The Santa Barbara Board of Supervisors recently communicated to Chumash Tribal Chair Kenneth Kahn the board’s duty of due diligence to provide the community a full 30-day period to review the Camp 4 Memorandum of Agreement (MOA), consider and respond to information regarding the MOA, and address inquiries at the board hearing.

In reply, Kahn claimed a “further delay by the Board.” Is he aware that hundreds of public questions are unanswered? Is he aware that no agreement on fiduciary prudence, protection against water exportation, and fire/road safety is in place?

The county government has fiduciary duties on the behalf of the hundreds of thousands of residents for public safety, financial security, stewardship of our natural resources, etc.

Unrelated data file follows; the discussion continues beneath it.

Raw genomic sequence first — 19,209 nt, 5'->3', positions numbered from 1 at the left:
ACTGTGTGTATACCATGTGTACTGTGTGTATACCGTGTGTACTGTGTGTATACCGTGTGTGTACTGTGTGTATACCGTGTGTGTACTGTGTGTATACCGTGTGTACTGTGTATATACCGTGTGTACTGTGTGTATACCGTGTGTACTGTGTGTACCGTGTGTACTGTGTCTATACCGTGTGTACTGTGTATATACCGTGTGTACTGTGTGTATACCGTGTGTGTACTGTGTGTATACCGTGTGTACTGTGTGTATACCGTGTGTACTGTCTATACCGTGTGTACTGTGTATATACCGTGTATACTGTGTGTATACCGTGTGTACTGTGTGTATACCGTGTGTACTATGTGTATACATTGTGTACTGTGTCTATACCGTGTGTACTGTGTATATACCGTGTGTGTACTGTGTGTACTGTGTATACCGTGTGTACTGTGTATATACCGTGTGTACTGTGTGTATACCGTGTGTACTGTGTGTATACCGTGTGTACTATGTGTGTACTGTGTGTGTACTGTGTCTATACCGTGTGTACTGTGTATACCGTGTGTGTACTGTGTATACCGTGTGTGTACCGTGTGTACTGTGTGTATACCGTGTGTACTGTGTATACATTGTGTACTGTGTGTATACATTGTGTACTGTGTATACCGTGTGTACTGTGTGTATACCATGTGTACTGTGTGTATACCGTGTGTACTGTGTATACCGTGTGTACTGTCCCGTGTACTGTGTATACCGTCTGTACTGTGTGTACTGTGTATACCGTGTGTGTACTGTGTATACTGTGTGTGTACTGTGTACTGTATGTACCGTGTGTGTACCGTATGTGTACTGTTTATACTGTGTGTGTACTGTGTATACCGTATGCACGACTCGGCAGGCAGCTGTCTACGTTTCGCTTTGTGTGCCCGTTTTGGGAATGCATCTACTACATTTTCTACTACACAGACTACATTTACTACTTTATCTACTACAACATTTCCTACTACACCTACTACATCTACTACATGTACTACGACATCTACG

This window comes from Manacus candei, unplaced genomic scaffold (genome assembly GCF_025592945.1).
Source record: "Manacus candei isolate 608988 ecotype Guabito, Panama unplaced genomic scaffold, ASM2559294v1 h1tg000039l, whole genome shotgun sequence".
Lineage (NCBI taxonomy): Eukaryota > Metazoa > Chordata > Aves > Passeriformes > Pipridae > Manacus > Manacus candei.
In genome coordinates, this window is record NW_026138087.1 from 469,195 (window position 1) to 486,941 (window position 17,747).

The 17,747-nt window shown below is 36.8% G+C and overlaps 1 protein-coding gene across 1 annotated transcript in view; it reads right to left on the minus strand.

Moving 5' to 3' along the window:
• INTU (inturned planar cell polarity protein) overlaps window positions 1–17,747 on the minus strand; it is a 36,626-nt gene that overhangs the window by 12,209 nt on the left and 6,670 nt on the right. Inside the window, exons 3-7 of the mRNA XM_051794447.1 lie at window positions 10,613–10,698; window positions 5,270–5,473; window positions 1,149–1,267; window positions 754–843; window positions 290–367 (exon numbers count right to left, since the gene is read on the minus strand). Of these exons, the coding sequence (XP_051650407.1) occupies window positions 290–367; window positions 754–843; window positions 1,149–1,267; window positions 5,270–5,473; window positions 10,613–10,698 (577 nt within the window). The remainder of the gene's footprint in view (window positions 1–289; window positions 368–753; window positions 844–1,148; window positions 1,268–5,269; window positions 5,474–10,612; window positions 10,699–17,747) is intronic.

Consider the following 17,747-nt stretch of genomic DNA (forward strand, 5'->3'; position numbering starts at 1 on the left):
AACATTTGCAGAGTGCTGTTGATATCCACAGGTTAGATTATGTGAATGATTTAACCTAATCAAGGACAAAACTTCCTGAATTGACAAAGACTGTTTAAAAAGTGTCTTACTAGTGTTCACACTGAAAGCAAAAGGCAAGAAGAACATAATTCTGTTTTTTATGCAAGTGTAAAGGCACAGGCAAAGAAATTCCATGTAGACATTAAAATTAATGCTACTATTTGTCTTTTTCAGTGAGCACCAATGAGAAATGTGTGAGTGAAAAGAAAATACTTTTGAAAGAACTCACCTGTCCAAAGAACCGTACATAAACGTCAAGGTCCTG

Kahn chooses to consistently turn a blind eye to the many options to satisfy the “quest for tribal housing.” Based on his actions, housing seems an unhurried “need.” What seems quite hurried is the “expeditious passage of HR 1491,” as was the case with previous two Congressional bills the tribe sponsored in the two previous sessions of Congress. These housing needs are in their third year of waiting, while other proposed housing solutions were aborted.

Private property rights, due process rights, and representation by our local, state, and federal representatives are not reserved for special interest groups, or political donors. The rights of a few need not come at the permanent detriment of the many.

The Santa Ynez Valley continues to reach out as good neighbors to meet the tribe’s housing needs and suggests many viable solutions. Will Chairman Kahn show a willingness to respect the local land use plan and pursue a win-win solution?


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